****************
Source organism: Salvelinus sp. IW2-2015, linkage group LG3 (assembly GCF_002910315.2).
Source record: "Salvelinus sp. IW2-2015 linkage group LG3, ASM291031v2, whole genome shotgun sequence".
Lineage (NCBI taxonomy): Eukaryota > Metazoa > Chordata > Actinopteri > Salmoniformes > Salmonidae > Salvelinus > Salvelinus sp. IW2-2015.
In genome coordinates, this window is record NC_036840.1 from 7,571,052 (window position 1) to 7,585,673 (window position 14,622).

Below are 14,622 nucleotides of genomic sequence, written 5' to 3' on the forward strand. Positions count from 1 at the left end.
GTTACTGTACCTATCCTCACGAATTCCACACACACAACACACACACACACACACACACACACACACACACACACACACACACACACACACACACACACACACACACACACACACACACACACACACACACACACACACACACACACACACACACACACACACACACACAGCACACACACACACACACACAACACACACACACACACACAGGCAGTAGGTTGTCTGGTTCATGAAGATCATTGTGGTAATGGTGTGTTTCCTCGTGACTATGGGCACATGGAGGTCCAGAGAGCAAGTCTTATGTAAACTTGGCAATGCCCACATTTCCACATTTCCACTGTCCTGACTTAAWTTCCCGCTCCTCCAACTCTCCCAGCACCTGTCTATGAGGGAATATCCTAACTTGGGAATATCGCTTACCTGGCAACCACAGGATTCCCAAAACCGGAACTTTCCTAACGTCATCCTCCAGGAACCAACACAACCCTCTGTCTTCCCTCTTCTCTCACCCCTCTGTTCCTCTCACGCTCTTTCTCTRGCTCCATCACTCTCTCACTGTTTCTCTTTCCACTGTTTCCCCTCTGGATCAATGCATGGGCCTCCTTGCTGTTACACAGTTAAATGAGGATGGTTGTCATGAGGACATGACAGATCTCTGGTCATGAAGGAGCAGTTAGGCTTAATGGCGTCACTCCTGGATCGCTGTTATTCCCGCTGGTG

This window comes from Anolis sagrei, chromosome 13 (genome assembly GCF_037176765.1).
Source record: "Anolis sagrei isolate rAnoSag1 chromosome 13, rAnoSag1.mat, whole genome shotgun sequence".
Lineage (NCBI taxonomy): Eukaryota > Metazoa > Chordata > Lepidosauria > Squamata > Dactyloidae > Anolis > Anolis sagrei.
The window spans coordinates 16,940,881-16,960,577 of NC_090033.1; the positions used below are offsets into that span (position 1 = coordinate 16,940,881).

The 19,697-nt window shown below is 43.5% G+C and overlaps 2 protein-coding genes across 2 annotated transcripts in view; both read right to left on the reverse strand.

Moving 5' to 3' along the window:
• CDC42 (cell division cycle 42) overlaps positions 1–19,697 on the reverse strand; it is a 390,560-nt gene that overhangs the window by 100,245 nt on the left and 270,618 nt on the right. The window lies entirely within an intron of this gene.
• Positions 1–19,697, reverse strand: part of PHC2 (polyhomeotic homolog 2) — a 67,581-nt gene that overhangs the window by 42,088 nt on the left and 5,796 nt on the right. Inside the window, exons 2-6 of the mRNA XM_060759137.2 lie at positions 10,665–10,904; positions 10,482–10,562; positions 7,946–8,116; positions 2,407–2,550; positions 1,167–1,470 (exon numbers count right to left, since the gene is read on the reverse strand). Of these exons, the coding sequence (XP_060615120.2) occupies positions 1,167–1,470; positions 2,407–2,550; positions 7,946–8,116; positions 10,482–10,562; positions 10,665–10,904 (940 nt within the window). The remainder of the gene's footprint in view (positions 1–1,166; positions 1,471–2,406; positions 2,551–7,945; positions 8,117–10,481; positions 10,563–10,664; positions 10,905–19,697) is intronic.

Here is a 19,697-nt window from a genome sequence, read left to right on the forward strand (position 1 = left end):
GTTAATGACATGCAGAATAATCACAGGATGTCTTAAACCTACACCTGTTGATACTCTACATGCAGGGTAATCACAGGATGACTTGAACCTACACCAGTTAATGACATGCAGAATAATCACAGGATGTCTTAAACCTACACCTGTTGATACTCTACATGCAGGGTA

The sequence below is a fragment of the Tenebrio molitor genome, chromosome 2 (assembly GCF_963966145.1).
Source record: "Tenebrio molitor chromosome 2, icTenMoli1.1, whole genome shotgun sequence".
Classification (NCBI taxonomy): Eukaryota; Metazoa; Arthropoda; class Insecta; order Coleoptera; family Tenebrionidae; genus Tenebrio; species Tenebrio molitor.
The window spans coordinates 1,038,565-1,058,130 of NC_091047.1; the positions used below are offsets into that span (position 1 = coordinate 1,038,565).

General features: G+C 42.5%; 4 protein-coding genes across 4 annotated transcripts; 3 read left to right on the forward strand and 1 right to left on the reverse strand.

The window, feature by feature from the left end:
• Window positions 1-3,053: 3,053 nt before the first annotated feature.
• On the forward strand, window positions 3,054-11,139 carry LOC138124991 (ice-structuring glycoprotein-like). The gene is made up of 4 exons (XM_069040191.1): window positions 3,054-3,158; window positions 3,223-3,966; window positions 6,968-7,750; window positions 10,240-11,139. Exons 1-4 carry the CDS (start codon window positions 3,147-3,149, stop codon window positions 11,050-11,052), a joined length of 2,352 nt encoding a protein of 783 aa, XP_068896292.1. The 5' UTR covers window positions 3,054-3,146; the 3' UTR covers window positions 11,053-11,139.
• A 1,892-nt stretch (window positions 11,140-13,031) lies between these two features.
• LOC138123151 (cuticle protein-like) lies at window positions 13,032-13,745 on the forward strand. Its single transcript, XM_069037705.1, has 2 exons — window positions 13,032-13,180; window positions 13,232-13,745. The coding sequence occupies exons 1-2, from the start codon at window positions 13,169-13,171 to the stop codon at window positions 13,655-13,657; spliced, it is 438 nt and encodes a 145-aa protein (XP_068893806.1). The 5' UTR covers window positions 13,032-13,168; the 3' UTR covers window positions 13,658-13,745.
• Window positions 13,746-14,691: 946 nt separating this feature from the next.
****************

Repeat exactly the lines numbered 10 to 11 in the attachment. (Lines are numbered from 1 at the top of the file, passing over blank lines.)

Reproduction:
The window spans coordinates 16,940,881-16,960,577 of NC_090033.1; the positions used below are offsets into that span (position 1 = coordinate 16,940,881).

The 19,697-nt window shown below is 43.5% G+C and overlaps 2 protein-coding genes across 2 annotated transcripts in view; both read right to left on the reverse strand.